Breaking the curse of dimensionality in genomic data
More recently, rapid technological advances permit RNA sequencing at the single-cell level from thousands of cells in parallel, accelerating progress in the biomedical sciences. But quantifying RNAs from such a tiny material poses great technical challenges. Even small errors in the calculations for a large number of genes can quickly add up so that any useful information is lost among signal noise.
Now, a team from the Kyoto University Institute for Advanced Study of Human Biology (WPI-ASHBi) has developed a new mathematical method that can eliminate the noise and thus enable the extraction of clear signals from single-cell RNA sequencing data. The new method successfully decreases random sampling noise in the data to enable a precise and complete understanding of a cell's activity. The research has recently been published in the journal Life Science Alliance.
The lead author of the paper, Yusuke Imoto from ASHBi, explains, "Each gene represents a different dimension in RNA sequencing data, which means that tens of thousands of dimensions must be collected across multiple cells and analyzed. Even the slightest noise in one dimension can majorly impact the downstream data analyses so that potentially important signals are lost. This is why we call this the "curse of dimensionality."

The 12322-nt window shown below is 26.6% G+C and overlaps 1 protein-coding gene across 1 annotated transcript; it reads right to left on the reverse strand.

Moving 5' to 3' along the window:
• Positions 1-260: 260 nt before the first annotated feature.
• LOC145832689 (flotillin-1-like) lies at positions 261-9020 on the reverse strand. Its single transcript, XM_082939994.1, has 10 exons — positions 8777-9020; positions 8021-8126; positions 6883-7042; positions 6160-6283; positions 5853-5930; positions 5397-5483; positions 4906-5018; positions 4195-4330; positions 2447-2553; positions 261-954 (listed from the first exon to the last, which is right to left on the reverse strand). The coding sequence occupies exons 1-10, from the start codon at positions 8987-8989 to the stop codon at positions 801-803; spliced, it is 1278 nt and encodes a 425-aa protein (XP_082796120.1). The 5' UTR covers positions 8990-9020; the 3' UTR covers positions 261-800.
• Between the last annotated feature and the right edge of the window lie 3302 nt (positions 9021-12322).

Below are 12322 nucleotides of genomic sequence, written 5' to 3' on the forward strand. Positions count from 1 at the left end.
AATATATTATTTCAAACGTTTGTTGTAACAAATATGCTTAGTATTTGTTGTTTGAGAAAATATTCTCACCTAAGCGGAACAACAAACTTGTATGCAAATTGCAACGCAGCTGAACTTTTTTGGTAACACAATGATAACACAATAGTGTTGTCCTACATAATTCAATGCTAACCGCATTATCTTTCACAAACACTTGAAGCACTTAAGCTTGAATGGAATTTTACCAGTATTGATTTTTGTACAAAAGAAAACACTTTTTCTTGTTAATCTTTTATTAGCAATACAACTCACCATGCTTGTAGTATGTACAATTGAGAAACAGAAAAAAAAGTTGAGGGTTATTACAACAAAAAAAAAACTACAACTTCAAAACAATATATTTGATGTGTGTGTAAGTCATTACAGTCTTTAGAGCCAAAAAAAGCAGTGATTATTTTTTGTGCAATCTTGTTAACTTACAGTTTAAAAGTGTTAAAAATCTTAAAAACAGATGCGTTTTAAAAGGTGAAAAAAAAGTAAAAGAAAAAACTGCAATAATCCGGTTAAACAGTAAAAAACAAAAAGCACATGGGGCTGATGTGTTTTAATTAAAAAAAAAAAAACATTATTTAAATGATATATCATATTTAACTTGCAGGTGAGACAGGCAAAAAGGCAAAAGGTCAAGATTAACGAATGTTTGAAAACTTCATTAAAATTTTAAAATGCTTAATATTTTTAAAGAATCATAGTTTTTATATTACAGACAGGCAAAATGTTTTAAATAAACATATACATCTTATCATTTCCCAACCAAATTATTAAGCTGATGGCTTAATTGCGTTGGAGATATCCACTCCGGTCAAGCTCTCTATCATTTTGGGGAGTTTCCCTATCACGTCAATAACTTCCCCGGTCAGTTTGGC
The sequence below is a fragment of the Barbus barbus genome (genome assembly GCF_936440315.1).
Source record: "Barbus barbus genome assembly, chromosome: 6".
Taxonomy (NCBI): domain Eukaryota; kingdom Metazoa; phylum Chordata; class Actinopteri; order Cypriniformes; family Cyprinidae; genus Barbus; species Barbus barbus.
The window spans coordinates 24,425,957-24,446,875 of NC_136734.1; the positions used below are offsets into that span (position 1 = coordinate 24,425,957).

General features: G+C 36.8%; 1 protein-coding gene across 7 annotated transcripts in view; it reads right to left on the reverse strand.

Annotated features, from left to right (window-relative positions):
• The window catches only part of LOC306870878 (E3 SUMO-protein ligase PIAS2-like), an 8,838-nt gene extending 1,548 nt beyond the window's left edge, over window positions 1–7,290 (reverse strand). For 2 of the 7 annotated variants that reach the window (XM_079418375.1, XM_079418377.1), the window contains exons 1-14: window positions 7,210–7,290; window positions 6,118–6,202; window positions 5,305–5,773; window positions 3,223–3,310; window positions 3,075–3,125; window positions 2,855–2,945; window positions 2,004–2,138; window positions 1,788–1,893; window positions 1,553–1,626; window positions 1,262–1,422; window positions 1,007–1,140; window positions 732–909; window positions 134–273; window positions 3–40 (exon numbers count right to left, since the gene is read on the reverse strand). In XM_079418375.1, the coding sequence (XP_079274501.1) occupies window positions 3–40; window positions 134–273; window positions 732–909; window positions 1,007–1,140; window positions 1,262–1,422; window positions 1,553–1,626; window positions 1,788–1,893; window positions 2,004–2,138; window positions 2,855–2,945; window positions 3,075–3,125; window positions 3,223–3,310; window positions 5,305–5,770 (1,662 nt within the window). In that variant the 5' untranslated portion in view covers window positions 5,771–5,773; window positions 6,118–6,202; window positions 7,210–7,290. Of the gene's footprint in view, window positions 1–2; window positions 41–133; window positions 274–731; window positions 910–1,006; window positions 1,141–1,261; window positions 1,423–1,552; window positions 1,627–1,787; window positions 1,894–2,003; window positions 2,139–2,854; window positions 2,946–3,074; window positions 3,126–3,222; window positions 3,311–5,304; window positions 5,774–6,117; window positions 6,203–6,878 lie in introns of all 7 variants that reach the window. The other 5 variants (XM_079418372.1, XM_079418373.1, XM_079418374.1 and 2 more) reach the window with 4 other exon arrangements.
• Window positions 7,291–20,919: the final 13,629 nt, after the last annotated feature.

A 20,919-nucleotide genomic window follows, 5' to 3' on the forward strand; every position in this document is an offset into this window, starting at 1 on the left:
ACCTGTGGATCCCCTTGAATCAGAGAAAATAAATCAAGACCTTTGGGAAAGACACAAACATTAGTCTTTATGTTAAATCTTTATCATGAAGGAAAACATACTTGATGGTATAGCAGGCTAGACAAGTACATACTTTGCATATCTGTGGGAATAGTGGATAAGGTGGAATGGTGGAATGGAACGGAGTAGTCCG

To break the curse of dimensionality, the Kyoto team has developed a new noise reduction method, RECODE-standing for "resolution of the curse of dimensionality"-to remove the random sampling noise from single-cell RNA sequencing data. RECODE applies high-dimensional statistical theories to recover accurate results, even for genes expressed at very low levels.
First, the team tested their method on data from a broadly well-studied cell population, human peripheral blood. They confirmed that RECODE successfully removes the curse of dimensionality to reveal expression patterns for individual genes close to their expected values.
Next, when compared against other state-of-the-art analysis methods, RECODE outperformed the competition by giving much truer representations of gene activation. Moreover, RECODE is simpler to use than other methods, without relying on parameters or using machine learning for the calculations to work.
Finally, the team tested RECODE on a complex dataset from mouse embryo cells containing many different types of cells with unique gene expression patterns. Whereas other methods blurred the results, RECODE clearly resolved gene expression levels, even for rare cell types.
Yusuke Imoto et. al, Resolution of the curse of dimensionality in single-cell RNA sequencing data analysis,Life Science Alliance, 9-Aug-2022
B.Sc Life Sciences, M.Sc Biotechnology, B.Ed